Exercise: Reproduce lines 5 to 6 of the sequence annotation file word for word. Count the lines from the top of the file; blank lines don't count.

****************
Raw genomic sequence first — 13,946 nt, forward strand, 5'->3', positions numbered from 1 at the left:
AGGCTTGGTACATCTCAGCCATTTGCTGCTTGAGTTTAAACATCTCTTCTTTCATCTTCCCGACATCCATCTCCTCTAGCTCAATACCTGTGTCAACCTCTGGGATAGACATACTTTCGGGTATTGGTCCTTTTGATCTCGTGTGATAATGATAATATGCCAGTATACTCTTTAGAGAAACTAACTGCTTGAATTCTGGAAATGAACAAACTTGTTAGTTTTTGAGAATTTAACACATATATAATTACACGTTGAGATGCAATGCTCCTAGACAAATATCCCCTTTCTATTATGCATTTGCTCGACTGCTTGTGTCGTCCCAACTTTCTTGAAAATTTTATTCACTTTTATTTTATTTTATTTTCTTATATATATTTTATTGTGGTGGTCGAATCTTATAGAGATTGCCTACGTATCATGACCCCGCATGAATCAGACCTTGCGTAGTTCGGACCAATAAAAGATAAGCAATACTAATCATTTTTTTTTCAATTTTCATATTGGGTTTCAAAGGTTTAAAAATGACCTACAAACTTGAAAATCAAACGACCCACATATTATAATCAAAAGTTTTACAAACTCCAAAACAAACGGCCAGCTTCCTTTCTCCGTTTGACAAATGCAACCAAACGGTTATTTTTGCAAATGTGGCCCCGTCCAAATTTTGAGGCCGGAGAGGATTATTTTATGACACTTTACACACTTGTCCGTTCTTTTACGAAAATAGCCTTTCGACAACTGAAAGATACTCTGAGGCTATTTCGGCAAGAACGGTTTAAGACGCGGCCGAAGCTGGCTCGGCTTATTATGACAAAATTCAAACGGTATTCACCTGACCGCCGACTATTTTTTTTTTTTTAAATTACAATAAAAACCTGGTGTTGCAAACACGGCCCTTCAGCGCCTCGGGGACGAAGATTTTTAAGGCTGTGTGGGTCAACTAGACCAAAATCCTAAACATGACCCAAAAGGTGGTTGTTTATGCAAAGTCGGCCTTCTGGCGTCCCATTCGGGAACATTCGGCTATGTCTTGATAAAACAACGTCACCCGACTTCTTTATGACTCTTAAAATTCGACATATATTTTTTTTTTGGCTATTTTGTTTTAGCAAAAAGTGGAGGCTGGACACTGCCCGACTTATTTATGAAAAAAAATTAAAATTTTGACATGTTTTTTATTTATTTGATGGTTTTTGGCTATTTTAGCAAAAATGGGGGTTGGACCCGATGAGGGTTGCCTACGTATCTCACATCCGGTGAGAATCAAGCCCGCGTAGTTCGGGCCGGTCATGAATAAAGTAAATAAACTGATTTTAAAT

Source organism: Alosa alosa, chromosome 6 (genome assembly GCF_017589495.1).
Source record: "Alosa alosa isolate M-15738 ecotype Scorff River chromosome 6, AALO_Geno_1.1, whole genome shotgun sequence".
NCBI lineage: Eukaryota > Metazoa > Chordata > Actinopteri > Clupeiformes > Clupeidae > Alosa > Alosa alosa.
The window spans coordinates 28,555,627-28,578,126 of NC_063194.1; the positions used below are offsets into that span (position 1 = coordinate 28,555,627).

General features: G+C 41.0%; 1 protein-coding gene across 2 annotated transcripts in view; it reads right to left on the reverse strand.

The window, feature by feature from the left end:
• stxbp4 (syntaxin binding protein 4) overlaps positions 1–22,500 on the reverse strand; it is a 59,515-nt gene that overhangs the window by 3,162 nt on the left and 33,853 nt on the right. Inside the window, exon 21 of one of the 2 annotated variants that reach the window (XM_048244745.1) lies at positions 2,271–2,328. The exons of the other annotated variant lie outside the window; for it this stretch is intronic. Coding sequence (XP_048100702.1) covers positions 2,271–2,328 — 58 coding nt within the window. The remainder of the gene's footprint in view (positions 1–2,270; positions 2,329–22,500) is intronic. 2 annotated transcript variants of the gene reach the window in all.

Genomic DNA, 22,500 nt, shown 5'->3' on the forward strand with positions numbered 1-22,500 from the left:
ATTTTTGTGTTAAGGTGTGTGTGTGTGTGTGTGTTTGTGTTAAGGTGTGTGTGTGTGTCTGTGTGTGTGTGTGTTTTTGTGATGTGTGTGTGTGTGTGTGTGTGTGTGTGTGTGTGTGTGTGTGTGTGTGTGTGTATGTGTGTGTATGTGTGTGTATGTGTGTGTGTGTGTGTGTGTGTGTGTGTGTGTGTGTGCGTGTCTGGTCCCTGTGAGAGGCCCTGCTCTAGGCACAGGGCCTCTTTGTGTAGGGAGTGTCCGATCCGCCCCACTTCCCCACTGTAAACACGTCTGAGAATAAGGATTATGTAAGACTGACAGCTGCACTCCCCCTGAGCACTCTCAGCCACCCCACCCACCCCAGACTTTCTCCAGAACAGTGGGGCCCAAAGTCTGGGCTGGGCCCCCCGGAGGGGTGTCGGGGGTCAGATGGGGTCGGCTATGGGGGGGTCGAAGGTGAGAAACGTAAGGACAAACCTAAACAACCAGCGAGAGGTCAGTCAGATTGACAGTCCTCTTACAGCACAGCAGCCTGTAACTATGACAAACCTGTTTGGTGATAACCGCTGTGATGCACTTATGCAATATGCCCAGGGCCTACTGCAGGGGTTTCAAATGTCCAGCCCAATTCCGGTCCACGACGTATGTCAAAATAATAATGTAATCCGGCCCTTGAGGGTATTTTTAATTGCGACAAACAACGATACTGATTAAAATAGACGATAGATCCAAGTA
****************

NCBI lineage: Eukaryota > Metazoa > Chordata > Actinopteri > Clupeiformes > Clupeidae > Alosa > Alosa alosa.
The window spans coordinates 28,555,627-28,578,126 of NC_063194.1; the positions used below are offsets into that span (position 1 = coordinate 28,555,627).